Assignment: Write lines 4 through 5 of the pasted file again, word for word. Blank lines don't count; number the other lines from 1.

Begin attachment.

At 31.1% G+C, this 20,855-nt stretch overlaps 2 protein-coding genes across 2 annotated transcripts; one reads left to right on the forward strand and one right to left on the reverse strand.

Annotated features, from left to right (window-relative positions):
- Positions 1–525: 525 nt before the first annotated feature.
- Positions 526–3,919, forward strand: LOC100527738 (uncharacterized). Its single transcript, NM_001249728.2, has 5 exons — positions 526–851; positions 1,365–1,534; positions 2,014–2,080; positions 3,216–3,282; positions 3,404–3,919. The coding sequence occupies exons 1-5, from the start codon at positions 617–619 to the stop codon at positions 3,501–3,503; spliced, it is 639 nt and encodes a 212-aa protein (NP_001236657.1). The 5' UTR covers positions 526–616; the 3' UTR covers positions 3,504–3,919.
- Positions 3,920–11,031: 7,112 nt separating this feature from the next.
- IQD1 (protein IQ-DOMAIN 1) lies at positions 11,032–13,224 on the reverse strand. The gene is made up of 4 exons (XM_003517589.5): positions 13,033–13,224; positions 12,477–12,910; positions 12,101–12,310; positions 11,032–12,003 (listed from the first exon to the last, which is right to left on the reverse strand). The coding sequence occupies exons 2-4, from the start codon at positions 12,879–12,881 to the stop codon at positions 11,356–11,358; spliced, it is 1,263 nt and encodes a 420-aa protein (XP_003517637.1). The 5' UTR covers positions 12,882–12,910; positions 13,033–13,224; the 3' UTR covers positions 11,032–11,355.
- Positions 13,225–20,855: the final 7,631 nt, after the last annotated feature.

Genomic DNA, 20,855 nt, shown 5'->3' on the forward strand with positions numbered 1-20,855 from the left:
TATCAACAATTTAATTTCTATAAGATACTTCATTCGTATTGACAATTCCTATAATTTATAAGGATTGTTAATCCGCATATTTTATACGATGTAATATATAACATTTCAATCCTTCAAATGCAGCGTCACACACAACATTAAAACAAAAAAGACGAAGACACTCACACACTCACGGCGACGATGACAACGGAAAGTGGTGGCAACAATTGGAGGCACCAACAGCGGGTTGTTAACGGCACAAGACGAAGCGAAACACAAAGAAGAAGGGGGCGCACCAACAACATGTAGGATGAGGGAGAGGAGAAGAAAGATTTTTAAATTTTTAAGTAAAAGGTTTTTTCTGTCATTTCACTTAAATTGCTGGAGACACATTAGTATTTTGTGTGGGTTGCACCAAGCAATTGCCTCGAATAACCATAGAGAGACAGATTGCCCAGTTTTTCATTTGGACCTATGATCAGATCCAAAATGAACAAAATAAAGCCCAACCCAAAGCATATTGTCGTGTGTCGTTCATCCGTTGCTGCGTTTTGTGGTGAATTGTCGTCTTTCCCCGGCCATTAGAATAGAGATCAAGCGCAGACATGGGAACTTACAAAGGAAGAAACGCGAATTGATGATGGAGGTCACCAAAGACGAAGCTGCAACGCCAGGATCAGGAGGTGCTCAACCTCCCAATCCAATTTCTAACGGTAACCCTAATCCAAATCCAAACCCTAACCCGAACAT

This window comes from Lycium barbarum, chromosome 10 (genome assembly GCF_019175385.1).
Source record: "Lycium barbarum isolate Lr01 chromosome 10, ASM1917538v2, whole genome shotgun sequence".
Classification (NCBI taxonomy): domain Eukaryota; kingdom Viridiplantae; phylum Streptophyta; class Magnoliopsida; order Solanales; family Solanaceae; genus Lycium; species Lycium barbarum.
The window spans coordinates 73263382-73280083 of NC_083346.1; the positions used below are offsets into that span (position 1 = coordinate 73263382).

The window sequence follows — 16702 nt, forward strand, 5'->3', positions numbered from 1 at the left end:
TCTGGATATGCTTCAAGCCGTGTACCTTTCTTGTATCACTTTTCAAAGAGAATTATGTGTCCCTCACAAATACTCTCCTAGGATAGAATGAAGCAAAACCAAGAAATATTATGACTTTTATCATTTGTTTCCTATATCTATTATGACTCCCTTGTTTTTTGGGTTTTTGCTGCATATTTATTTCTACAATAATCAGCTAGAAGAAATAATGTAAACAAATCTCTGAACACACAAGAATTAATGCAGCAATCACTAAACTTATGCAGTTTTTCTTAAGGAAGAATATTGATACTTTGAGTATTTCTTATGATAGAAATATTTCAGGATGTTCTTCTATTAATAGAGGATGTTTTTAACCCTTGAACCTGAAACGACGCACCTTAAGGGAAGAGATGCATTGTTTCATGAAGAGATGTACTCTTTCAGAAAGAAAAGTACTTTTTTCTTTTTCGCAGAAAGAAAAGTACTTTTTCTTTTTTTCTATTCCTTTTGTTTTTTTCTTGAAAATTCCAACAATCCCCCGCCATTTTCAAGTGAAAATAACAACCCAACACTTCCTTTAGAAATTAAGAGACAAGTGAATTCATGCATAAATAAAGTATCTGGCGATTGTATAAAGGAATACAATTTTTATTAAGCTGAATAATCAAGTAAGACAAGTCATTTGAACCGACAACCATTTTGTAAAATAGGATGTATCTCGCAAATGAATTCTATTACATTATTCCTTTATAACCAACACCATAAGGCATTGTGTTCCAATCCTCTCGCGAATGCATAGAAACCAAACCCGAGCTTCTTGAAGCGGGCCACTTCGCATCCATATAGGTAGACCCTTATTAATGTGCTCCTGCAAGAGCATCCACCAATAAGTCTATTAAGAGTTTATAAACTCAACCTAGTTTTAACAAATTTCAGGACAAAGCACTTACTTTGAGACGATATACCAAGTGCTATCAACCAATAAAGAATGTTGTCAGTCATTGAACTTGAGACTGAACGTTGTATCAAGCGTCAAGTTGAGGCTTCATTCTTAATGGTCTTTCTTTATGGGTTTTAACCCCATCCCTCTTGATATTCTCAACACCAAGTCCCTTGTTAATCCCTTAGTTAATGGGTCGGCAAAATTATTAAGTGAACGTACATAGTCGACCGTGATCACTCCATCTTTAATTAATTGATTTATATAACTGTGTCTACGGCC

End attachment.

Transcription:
- Positions 526–3,919, forward strand: LOC100527738 (uncharacterized). Its single transcript, NM_001249728.2, has 5 exons — positions 526–851; positions 1,365–1,534; positions 2,014–2,080; positions 3,216–3,282; positions 3,404–3,919. The coding sequence occupies exons 1-5, from the start codon at positions 617–619 to the stop codon at positions 3,501–3,503; spliced, it is 639 nt and encodes a 212-aa protein (NP_001236657.1). The 5' UTR covers positions 526–616; the 3' UTR covers positions 3,504–3,919.
- Positions 3,920–11,031: 7,112 nt separating this feature from the next.